Sunday, January 21, 2007


Sometimes our newfound interests and obsessions converge in an unlikely manner.

A few months ago at Kinokuniya bookstore in Tokyo I bought a popular-science book (something that I never, ever do) called The Fabric Of The Cosmos, by Brian Greene, a non-fiction work which examines the possibilities of alternate universes and time-travel, to the past and the future, via the prism of cutting-edge, modern-day physics. After reading this mind-blowing book (and after understanding only about, oh, twenty percent of it), I emailed back and forth various theories of time-travel and alternate dimensions with a friend, discussing the themes of the book, wondering if all of it is actually, entirely possible, and then I come back to Baguio, and currently in cinemas is the Denzel Washington time-travel thriller Deja Vu, which deals, in a Hollywood-thriller-kind-of-way, with all of these identical issues, and after looking up more info on the movie on the web, I see that the movie itself had, as a technical consultant, Brian Greene, the physicist whose book I had just read and debated not a few weeks before.


To me, anyways.

The thing is, the timing was perfect. Back home, the Denzel Washington flick had come out a few months earlier. It's already headed for DVD, I imagine. But for me, it was new. It was fresh. It was part of an intellectual engagement I had started with a science book in Tokyo, continued with a friend online, and completed at a cinema in the Philippines. In the space of a few weeks, in two countries, throughout cyberspace, all of this stuff came together, just in time for me to witness it and watch it and debate it.

We've all experienced some like that, I think. We discover something new -- a hobby, an interest, even a person -- and suddenly, we can't stop thinking about it. We see signs of it everywhere. We try a new food and that food suddenly seems to be advertised all over the place. We find a new author, and his books suddenly leap off of bookstore shelves to demand our indulgence.

Things converge.

My theory is thus that people who don't get out much, who stay at home, who don't develop their own peculiar odd interests and obsessions, are missing out on a key principle of life: Things converge only happen when there are things that can be converged.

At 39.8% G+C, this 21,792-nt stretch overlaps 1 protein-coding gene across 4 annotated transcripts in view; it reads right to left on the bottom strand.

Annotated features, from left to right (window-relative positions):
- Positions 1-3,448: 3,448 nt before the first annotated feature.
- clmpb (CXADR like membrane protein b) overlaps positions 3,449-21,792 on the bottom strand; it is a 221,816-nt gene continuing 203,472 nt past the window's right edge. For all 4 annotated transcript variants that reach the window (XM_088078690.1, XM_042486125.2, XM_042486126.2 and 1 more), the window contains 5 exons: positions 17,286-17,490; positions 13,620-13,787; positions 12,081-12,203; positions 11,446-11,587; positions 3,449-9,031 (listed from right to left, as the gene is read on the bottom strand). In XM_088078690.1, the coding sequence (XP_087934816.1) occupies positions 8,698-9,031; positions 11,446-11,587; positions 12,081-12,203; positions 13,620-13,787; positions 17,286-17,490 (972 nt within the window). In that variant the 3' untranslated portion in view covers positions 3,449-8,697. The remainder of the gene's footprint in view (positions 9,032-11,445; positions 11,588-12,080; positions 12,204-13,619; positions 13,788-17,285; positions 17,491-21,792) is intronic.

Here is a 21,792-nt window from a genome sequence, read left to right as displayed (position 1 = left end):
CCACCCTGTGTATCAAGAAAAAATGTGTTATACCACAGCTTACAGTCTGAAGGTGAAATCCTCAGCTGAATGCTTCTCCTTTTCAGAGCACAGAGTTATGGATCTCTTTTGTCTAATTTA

Sounds simple. But if you don't develop any real interests, any deep passions, then life becomes somewhat static. You can't see any connections between things because there's nothing in your orbit to be connected. (Which is why kids get easily bored, because they don't know all that much and are not interested in all that much, outside of one or two key things, like video games, or Doritos.)

If you step out of your comfort zone, if you pick up a science book even though you don't understand science, there might, just might, have a way and means by which your other interests will intersect. I don't like science but I love time-travel stories. I buy a book that deals with both, and watch a movie that deals with both, and suddenly for the past three, four weeks I'm shooting the shit about time-travel, other, alternate versions of ourselves, yada yada yada.

That's cool.

And the even cooler thing is, you never know precisely where and when things will converge.

But the more you keep your feelers out there, the more you try new things, the longer you maintain your interests and continue to seek out new ones, the more connections you'll have, and the possibility for convergence will remain high.

You will be connected to the world in a full and rich way, and it to you.

You will find your place, extensively and repeatedly.

You will connect.

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